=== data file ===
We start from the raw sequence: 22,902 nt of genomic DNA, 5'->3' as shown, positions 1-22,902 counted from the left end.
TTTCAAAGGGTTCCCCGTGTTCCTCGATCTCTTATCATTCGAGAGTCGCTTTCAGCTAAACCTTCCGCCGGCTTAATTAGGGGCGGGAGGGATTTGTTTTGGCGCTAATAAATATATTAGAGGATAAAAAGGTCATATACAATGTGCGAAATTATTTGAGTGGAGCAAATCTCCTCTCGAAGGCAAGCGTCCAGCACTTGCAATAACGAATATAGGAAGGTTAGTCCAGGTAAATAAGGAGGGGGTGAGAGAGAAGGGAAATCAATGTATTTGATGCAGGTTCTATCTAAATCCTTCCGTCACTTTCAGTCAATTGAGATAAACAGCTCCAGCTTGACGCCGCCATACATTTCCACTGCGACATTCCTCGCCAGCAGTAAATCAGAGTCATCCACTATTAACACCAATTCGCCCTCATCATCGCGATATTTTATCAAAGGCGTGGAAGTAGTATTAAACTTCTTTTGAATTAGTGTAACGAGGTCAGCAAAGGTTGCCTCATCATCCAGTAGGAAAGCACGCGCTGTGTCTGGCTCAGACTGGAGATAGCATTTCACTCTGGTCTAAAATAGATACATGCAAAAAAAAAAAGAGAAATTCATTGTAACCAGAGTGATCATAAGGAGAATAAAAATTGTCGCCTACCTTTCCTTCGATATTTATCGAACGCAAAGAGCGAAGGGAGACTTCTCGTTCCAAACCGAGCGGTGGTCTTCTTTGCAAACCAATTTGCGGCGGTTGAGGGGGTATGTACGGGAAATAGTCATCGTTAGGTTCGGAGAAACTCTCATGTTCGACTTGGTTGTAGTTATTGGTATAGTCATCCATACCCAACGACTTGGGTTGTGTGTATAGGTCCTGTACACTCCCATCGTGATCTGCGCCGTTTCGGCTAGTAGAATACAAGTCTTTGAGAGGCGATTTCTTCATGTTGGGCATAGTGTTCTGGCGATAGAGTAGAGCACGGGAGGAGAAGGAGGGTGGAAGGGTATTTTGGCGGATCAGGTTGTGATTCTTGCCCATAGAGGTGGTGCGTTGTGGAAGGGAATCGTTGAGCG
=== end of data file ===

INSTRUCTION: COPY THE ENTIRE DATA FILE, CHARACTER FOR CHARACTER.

We start from the raw sequence: 22,902 nt of genomic DNA, 5'->3' as shown, positions 1-22,902 counted from the left end.
TTTCAAAGGGTTCCCCGTGTTCCTCGATCTCTTATCATTCGAGAGTCGCTTTCAGCTAAACCTTCCGCCGGCTTAATTAGGGGCGGGAGGGATTTGTTTTGGCGCTAATAAATATATTAGAGGATAAAAAGGTCATATACAATGTGCGAAATTATTTGAGTGGAGCAAATCTCCTCTCGAAGGCAAGCGTCCAGCACTTGCAATAACGAATATAGGAAGGTTAGTCCAGGTAAATAAGGAGGGGGTGAGAGAGAAGGGAAATCAATGTATTTGATGCAGGTTCTATCTAAATCCTTCCGTCACTTTCAGTCAATTGAGATAAACAGCTCCAGCTTGACGCCGCCATACATTTCCACTGCGACATTCCTCGCCAGCAGTAAATCAGAGTCATCCACTATTAACACCAATTCGCCCTCATCATCGCGATATTTTATCAAAGGCGTGGAAGTAGTATTAAACTTCTTTTGAATTAGTGTAACGAGGTCAGCAAAGGTTGCCTCATCATCCAGTAGGAAAGCACGCGCTGTGTCTGGCTCAGACTGGAGATAGCATTTCACTCTGGTCTAAAATAGATACATGCAAAAAAAAAAAGAGAAATTCATTGTAACCAGAGTGATCATAAGGAGAATAAAAATTGTCGCCTACCTTTCCTTCGATATTTATCGAACGCAAAGAGCGAAGGGAGACTTCTCGTTCCAAACCGAGCGGTGGTCTTCTTTGCAAACCAATTTGCGGCGGTTGAGGGGGTATGTACGGGAAATAGTCATCGTTAGGTTCGGAGAAACTCTCATGTTCGACTTGGTTGTAGTTATTGGTATAGTCATCCATACCCAACGACTTGGGTTGTGTGTATAGGTCCTGTACACTCCCATCGTGATCTGCGCCGTTTCGGCTAGTAGAATACAAGTCTTTGAGAGGCGATTTCTTCATGTTGGGCATAGTGTTCTGGCGATAGAGTAGAGCACGGGAGGAGAAGGAGGGTGGAAGGGTATTTTGGCGGATCAGGTTGTGATTCTTGCCCATAGAGGTGGTGCGTTGTGGAAGGGAATCGTTGAGCG